B.C. teaching exercises that references ‘squaw’ 39 times pulled

First Nations woman took to Twitter after daughter was asked to define word at Vancouver school

A package of education materials used in B.C. secondary schools has been removed for review after a First Nations woman learned her daughter had been asked to define the word “squaw.”

The woman took to social media to express her outrage over the weekend about exercises of “violent colonialism” that her 14-year-old daughter was being asked to complete at Templeton Secondary School in Vancouver.

The material centres around the book “Susanna Moodie: Roughing it in the Bush,” which was originally published in 1852 and has language that a teaching guide developed in 2016 describes as racist and discriminatory.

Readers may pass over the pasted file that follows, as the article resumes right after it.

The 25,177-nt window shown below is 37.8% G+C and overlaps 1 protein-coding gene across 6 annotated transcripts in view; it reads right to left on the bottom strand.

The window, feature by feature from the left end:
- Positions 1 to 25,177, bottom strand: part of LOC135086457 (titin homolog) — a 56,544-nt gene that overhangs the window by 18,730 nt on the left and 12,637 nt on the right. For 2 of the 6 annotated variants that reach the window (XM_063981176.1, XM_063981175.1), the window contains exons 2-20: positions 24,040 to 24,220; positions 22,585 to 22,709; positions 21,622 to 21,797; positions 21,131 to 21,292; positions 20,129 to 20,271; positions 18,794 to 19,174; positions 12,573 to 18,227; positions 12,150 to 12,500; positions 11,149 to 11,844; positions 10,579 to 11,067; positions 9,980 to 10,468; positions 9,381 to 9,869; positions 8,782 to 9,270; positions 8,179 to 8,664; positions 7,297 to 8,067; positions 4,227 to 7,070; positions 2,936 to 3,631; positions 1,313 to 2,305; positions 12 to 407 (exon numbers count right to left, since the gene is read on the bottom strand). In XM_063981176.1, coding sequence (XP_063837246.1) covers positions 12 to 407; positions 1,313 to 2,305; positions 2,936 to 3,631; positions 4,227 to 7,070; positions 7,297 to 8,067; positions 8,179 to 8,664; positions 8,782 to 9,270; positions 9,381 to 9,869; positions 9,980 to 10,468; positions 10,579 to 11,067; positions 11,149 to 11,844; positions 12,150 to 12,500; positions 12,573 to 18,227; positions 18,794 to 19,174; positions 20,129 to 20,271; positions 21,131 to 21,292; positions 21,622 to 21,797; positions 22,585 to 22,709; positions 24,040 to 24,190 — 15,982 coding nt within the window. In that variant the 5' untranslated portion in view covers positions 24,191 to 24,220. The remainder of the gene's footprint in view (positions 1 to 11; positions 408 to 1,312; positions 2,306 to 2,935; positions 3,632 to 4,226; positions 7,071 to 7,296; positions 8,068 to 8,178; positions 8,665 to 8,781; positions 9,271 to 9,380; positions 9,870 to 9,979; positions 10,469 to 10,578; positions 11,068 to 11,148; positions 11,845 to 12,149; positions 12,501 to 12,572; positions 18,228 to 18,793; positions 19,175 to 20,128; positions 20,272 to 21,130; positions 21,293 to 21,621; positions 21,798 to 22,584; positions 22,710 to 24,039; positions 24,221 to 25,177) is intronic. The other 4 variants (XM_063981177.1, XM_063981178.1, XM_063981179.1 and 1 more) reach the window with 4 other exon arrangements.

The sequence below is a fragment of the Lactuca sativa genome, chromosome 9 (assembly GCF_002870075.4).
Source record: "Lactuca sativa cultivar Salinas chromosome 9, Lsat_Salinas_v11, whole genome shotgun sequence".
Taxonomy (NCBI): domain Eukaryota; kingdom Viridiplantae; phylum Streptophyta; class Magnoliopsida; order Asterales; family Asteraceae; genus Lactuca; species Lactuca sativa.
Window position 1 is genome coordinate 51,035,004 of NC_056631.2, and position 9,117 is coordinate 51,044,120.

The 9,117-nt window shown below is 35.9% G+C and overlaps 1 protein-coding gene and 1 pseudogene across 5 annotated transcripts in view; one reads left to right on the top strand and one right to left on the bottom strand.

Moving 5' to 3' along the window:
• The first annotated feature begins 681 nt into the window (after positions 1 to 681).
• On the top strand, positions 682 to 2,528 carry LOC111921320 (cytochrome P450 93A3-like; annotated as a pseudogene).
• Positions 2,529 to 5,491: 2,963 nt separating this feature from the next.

The word squaw, which is an offensive term for a First Nations woman, shows up in the original publication 39 times, and an exercise asks students to match the term with its “appropriate language” definition, which in this case is “an Aboriginal woman.”

Second Story Press, which publishes the teaching material, says it has removed the material for review and sincerely regrets any pain it has caused.

A single-sentence statement from the Vancouver School Board, where the book is used, says the board is looking into the context in which these materials were used in the classroom.

The Canadian Press